Tax: Negative effects?
By LITRG Published on 21 October 2020
If you are late paying your tax bill, HMRC usually charge you interest. There is talk in the media of the Bank of England possibly setting a ‘negative’ base interest rate. What does this mean for HMRC interest rates?
- When do HMRC charge interest?
- Are there any special HMRC interest rules due to coronavirus?
- How much interest do HMRC charge on late paid tax?
- What if HMRC owe me money?
- Why does the Bank of England base rate matter for interest on tax?
- What happens to HMRC interest rates if the Bank of England base rate falls below zero?
- More information
When do HMRC charge interest?
In very general terms, tax bills have to be paid by a certain date. If you don’t pay on time, you can be charged interest and penalties.
If you are struggling to pay a tax bill and contact HMRC before the tax becomes due to set up a ‘time to pay’ arrangement (paying your tax off by instalments), HMRC may not charge penalties if you stick to the payment plan.
HMRC also usually charge interest on penalties if you do not pay them by the due date, which is 30 days from the date they are issued.
Are there any special HMRC interest rules due to coronavirus?
Due to the coronavirus pandemic, HMRC have said that they will allow people longer to pay some of their tax bills.
For example, for the purposes of calculating late payment interest, Self Assessment payments on account that were due on 31 July 2020 were automatically switched on HMRC systems to being due on 31 January 2021.
In this case, interest is not charged on the late payment, though our recent article: Have you not yet paid your 31 July tax payment? Be careful if HMRC issue a penalty warns that interest might unexpectedly be charged if payments are allocated against the outstanding payment on account rather than liabilities falling due sooner than 31 January 2020.
How much interest do HMRC charge on late paid tax?
GOV.UK gives details of HMRC interest rates. At the time of writing, the rate is 2.6%.
This means that if you owed £1,000 tax for a whole year after its due date, HMRC would charge £26 interest (at the current rate).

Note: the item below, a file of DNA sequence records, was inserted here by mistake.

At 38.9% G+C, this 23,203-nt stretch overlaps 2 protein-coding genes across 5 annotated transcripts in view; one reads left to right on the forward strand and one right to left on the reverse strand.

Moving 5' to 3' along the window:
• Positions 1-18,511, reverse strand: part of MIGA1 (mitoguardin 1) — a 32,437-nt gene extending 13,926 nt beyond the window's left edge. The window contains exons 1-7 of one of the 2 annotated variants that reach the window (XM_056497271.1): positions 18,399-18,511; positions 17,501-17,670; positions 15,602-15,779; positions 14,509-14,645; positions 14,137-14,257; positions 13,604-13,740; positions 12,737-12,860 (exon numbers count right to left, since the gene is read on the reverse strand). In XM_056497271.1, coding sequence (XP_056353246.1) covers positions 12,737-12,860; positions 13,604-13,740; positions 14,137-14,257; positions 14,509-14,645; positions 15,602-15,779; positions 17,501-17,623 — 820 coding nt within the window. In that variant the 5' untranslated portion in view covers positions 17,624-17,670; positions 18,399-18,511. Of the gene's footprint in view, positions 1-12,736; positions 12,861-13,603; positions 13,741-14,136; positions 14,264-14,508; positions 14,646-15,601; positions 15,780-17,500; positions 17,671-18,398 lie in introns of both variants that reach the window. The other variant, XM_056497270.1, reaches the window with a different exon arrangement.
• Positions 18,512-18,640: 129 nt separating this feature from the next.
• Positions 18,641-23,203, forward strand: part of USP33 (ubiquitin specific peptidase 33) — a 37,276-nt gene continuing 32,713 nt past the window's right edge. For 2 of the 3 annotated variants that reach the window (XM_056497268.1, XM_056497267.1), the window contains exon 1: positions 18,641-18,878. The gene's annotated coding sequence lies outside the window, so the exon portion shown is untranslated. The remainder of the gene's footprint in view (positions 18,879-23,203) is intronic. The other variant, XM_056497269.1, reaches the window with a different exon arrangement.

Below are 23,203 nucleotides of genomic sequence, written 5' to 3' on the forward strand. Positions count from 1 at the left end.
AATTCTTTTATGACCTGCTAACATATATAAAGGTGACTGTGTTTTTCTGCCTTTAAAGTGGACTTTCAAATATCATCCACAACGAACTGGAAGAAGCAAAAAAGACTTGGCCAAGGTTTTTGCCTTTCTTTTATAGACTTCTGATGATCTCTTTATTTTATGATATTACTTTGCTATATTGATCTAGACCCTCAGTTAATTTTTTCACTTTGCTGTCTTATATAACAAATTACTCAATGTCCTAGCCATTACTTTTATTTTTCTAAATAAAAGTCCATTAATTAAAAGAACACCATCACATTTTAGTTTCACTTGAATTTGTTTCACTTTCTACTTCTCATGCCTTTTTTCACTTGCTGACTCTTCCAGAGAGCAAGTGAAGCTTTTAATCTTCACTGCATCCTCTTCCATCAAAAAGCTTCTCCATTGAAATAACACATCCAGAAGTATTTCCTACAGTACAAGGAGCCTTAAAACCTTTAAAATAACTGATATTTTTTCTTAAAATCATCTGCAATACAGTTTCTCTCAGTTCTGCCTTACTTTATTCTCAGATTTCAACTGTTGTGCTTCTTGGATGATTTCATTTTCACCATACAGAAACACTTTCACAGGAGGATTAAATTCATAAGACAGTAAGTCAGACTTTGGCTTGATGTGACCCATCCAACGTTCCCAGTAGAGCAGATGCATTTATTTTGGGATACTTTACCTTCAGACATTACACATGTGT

What if HMRC owe me money?
If HMRC owe you a tax refund, depending on when they repay it to you, they might pay you some ‘repayment interest’. At the time of writing, the rate is 0.5%.
Why does the Bank of England base rate matter for interest on tax?
For many taxes, including the ones you are likely to come across (for example, income tax and capital gains tax), HMRC set the interest rate using the Bank of England base rate as a starting point.
The interest rate on late paid tax is calculated as the base rate plus 2.5%. As the base rate is currently 0.1%, the late payment interest rate is 2.6%.
If HMRC owe you money, they calculate the repayment interest rate as the base rate minus 1%. However, there is a minimum rate of 0.5%. As the base rate is currently 0.1%, this minimum applies.
What happens to HMRC interest rates if the Bank of England base rate falls below zero?
Under the law as it stands, the rules described above would still apply.
For repayment interest (where HMRC owe you money), the minimum of 0.5% would continue.
However, the situation for late paid tax is more complicated.
If, for example, the base rate was -1%, the interest on late paid tax (adding 2.5%) would be 1.5%.
If the base rate were to fall to -2.5%, HMRC would not charge any interest on late paid tax.
If it were to fall even further, HMRC might have to pay you for owing them money! For example, a base rate of -3% would mean that HMRC would have to pay you 0.5% interest on the amount you owe!
We suspect, however, that if the Bank of England base rate were to fall below zero, the government might well review the rules on how HMRC interest rates are calculated.
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